Florida law defines theft as the deliberate act (or attempted act) of taking someone else’s property with the intent of doing the following, either temporarily or permanently:
- Depriving them of their right to the property or a benefit from it
- Using the property yourself or allowing its use by someone not entitled to do so
Crimes that fall into the theft category in Florida include stealing, larceny, misappropriation of funds, shoplifting, etc. All of them can leave you with a criminal record that can keep you out of good schools, deny you certain types of employment, and even affect your immigration status, so any theft charges should always be faced with help from a Tampa criminal defense lawyer at Sulte Law Firm.
Florida Theft Crimes Classification
In Florida, theft crimes are divided into two categories: petit or grand theft. The value of the stolen property usually dictates which charge will be laid against you.
Petit theft is the lesser of the two offenses and has two categories, both of which are misdemeanors:
- Petit Theft of the Second Degree: The property stolen was worth less than $100. If found guilty, you could spend up to 60 days in jail and pay a $500 fine. However, if you were convicted of petit theft of the second degree before, you could be charged with a first-degree misdemeanor instead.
- Petit Theft of the First Degree: If the property you were accused of stealing was worth more than $100 but less than $750, you can spend up to a year in jail and pay a $1,000 fine.
If you have two or more previous convictions for petit theft in Florida, a third offense may be treated as a third-degree felony, which can incur a sentence of up to five years in prison and a $5,000 fine.
Grand theft, which refers to any theft of property valued at more than $750, is prosecuted as a felony in Florida.
- Grand Theft of the Third Degree: The stolen property is valued at more than $750 but less than $20,000. If convicted, you can face up to five years in prison and a $5,000 fine.
- Grand Theft of the Second Degree: This offense covers theft of property valued between $20,000 and $100,000, cargo valued at less than $50,000, and emergency equipment worth $300 or more. If convicted, you could spend 15 years in jail and pay a fine of up to $10,000.
- Grand Theft of the First Degree: You can be charged with this offense if the property you allegedly took was worth more than $100,000. It may also apply if you stole cargo worth more than $50,000 or committed theft using a vehicle that caused over $1000 in property and real estate damage. If found guilty, you could go to prison for up to 30 years and pay a $10,000 fine.
Call a Tampa Theft Defense Lawyer for Help
Any type of Florida theft charge can send you to jail and leave you with a criminal record that harms your future. This is why you need a Tampa criminal defense lawyer who will help you mount a strong defense and/or advocate for lesser charges so that you can move on from your mistake. If you’ve been arrested for petit or grand theft, call Sulte Law Firm right away at (813) 223-4343.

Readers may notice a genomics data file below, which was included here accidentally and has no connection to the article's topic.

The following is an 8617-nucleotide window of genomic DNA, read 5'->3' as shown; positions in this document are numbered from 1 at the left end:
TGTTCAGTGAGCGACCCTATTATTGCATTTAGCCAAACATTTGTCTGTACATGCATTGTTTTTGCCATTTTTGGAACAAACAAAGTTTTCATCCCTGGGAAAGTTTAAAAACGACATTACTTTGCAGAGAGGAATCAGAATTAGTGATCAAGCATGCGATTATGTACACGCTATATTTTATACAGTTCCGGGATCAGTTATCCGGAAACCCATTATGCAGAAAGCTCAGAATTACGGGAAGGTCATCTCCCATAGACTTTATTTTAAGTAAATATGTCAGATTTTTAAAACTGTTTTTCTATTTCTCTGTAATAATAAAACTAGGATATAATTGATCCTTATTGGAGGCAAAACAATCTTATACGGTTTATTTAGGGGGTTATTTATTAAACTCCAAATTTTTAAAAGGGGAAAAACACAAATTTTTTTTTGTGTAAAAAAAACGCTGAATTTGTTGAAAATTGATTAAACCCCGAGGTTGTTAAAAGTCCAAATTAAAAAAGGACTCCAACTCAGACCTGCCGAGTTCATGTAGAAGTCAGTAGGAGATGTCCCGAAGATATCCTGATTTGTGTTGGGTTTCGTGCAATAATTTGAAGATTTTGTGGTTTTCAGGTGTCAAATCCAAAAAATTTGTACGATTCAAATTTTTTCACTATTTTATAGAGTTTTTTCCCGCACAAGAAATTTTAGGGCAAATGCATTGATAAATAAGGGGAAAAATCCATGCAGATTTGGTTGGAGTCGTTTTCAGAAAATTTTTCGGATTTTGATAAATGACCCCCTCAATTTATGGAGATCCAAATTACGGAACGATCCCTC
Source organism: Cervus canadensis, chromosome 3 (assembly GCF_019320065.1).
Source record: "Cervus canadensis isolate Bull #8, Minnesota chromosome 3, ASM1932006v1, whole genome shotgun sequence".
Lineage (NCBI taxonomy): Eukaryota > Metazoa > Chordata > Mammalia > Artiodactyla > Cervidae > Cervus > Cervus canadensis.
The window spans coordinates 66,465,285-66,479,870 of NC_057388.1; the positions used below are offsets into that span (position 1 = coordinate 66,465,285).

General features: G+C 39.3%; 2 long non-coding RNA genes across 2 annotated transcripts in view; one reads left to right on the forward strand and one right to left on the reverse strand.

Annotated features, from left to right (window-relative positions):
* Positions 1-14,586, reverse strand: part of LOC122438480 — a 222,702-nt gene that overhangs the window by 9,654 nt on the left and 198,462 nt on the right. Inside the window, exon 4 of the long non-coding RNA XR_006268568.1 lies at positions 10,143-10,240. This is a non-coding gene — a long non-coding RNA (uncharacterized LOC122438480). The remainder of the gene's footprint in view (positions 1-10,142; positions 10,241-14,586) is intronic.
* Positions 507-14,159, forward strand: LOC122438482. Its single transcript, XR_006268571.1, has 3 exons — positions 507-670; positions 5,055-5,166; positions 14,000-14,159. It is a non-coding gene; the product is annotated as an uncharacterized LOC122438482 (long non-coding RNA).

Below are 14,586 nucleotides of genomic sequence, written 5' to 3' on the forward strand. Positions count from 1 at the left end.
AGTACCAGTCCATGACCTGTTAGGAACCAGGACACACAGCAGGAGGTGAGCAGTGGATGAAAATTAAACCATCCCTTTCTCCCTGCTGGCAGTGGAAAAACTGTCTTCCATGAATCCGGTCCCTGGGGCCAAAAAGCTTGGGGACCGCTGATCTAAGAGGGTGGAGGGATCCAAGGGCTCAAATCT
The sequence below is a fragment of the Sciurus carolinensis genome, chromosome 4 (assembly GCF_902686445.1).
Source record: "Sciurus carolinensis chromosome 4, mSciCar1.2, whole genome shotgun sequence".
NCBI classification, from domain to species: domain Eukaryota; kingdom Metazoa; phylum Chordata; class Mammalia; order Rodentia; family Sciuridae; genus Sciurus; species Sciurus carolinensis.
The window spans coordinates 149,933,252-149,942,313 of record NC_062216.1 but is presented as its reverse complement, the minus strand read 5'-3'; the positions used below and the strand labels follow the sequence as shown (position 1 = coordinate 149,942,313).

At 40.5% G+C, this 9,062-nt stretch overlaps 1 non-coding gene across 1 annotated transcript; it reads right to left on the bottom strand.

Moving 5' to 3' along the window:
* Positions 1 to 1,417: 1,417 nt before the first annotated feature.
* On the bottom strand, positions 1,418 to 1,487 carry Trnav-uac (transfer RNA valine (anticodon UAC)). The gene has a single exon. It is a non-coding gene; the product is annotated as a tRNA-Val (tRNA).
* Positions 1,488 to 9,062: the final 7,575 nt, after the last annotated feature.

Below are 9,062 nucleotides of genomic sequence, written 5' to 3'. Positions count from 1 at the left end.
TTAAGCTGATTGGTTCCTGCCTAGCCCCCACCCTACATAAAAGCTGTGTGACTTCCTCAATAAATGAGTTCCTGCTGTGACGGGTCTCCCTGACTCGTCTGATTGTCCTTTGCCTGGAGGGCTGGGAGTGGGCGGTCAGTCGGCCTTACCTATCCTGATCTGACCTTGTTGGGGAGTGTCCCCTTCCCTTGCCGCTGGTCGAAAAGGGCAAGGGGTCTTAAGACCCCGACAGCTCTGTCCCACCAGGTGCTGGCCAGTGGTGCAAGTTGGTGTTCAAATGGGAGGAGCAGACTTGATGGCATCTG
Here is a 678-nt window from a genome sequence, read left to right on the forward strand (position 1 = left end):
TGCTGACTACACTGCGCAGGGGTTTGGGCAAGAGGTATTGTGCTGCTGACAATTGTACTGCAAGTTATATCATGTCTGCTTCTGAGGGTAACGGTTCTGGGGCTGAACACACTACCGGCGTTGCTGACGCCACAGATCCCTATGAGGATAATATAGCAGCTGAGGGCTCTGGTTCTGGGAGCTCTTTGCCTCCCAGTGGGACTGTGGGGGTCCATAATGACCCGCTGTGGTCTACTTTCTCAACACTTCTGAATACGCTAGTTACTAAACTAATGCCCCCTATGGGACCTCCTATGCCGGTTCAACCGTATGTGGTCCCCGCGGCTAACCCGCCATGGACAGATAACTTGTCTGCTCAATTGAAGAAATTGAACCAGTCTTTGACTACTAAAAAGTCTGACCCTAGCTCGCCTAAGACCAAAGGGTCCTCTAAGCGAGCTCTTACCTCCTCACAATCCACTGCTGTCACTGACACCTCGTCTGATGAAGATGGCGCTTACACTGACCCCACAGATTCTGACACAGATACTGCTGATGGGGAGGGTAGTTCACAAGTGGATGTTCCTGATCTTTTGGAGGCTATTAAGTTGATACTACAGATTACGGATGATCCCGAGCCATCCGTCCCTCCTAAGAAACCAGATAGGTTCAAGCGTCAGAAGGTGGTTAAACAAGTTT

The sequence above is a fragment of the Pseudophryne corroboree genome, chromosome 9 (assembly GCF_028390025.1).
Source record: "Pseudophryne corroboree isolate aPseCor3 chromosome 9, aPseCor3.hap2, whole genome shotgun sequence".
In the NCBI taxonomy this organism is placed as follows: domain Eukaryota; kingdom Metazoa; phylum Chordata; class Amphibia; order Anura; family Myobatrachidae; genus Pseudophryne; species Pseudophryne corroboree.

What is the Difference Between Theft and Burglary?
Burglary is similar to theft in that it is a property crime. However, what makes it different is that it involves trespassing on someone else’s property with the intent to commit an offense or a forcible felony, which involves the use or threat of physical violence.
In Florida, burglary is always prosecuted as a felony, while theft may be treated as a misdemeanor or a felony depending on your record and the value of the property taken. There are also different degrees of burglary, characterized by the presence of a weapon, whether a victim was involved, and the type of dwelling, vehicle, or other structure burgled.
What is the Difference Between Theft and Robbery?
Robbery is also a property crime in Florida, but it differs from theft in that it involves the use or threat of force. Florida statute 812.13 defines robbery as the taking of money or property from another person while committing force or assault or making the victim believe that they may be subjected to either.
Robbery may be charged as a first or second-degree felony, depending on whether a deadly weapon was involved. Therefore, theft and robbery are both charges that require assistance from a Tampa theft defense attorney.
How Can a Tampa Theft Defense Attorney Help?
Like all property crimes, Florida law imposed severe punishments on those found guilty of theft. Not only can the charges be difficult to understand, but you are also up against a strong and often punitive law enforcement system.
At Sulte Law Firm, Attorney Ryan Sulte will provide you with an informed and assertive defense. He understands the impact that a theft charge can have on your future and will ensure that your rights are not violated by prosecutors over-eager to secure a conviction. When dismissal of the charges is not possible, his goal is always to secure the best outcome for your case.